Why Does Ethnic Partition Foster Violence? Unpacking the Deep Historical Roots of Civil Conflicts
48 Pages Posted: 30 Oct 2019 Last revised: 5 Mar 2020
Date Written: October 9, 2019
Recent advances in political science and economics highlight the role of historical events in shaping contemporary political and economic outcomes. This article joins the growing literature by utilizing disaggregated data and mediation analysis to explore the causal mechanisms bridging ethnic partition by colonial borders and the risks of postcolonial civil conflicts in Africa. I argue that split ethnic groups are more likely to experience armed conflicts with central government during the postcolonial age, but the conflict-escalating effect is particularly acute for large-sized split groups. When coupled with sizable demographic forces, ethnic partition heightens the political salience of the corresponding ethnic cleavage while generating greater information and commitment problems. The empirical results provide considerable support for the theoretical claim: first, ethnic partition increases the likelihood of armed conflicts between politically excluded ethnic groups and incumbent; and second, a major part of the conflict-escalating effect is attributable to the indirect and causal interaction effects induced by contemporary group size. The empirical analysis also reveals that the role of a primary alternative mechanism, political discrimination against split groups, in generating the historical treatment effect remains limited.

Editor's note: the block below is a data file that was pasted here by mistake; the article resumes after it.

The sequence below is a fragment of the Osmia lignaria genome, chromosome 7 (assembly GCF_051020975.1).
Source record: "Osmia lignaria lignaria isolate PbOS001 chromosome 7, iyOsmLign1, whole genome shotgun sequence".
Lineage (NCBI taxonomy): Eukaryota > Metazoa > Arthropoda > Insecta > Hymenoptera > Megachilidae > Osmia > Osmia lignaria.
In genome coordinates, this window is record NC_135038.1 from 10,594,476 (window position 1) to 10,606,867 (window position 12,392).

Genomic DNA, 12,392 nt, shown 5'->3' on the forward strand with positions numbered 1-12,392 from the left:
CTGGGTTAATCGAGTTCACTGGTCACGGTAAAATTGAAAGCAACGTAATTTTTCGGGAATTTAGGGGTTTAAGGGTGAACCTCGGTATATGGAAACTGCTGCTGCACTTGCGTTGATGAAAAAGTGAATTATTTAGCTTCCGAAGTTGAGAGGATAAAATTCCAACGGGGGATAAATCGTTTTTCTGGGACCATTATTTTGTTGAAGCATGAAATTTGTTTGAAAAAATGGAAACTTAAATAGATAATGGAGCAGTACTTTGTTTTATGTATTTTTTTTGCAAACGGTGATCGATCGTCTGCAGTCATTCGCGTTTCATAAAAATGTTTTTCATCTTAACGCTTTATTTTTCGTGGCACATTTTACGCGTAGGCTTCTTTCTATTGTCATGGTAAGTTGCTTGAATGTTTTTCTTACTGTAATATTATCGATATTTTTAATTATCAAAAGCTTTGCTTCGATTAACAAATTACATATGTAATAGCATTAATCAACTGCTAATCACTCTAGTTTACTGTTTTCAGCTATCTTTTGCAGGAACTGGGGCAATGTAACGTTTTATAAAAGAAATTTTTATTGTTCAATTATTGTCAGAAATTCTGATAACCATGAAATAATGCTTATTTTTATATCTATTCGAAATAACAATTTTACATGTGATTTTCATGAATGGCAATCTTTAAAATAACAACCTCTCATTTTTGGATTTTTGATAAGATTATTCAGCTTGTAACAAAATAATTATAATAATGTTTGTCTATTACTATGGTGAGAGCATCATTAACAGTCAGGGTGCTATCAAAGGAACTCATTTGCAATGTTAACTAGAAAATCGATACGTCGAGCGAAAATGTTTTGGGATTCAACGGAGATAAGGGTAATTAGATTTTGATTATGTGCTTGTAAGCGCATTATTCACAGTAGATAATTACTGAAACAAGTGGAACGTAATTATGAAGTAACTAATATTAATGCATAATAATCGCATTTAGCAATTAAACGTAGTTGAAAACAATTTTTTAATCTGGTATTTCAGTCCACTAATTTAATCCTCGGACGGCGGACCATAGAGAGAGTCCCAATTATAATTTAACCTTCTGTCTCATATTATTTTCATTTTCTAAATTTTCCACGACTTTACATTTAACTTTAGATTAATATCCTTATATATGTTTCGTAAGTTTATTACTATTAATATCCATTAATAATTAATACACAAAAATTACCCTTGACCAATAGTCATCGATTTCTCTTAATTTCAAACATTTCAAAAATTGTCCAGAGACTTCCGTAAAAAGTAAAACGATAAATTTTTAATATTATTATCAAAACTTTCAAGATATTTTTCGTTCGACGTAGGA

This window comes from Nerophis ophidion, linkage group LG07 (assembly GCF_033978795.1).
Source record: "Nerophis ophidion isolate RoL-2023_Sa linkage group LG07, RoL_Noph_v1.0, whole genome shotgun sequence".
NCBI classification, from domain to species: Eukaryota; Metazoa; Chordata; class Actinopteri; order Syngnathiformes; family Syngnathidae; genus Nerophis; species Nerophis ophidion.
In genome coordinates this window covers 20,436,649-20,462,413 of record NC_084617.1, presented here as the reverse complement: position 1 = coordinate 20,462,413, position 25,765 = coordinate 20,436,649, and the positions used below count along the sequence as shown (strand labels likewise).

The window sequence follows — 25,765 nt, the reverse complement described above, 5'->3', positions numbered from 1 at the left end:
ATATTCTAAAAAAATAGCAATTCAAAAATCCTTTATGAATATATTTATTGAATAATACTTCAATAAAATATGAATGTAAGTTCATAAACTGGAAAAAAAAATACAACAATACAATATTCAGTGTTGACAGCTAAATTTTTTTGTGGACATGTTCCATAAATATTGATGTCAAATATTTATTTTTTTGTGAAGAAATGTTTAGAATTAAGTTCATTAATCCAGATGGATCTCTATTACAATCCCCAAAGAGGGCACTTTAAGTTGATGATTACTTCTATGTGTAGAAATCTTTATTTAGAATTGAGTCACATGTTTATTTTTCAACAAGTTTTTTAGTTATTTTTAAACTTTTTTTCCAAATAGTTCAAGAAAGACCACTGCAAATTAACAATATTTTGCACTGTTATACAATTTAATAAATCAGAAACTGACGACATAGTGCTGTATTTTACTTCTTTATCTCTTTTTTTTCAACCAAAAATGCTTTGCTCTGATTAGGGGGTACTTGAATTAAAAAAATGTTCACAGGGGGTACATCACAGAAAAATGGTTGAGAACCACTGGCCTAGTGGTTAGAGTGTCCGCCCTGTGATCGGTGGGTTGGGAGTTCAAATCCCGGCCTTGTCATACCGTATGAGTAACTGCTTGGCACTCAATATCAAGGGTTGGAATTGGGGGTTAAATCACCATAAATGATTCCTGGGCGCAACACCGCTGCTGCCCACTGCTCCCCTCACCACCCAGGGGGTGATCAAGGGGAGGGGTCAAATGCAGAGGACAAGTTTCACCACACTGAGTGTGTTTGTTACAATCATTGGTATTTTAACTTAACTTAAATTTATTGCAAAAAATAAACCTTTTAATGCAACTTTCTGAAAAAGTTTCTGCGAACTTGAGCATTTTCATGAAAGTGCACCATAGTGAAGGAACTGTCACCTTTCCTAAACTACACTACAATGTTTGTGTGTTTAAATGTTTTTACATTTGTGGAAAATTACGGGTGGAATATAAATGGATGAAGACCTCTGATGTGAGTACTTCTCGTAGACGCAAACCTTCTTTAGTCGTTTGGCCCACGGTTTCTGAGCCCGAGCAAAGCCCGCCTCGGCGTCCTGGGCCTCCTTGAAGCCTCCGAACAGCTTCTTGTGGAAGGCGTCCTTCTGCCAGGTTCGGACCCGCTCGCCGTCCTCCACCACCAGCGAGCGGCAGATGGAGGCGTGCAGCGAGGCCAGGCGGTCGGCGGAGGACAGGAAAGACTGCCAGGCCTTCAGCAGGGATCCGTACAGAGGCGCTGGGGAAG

Keywords: Africa, civil war, colonial institutions, conflict, geographic information systems (GIS), mediation analysis, spatial data
JEL Classification: D74, F51, F54, H56, N47, Z13
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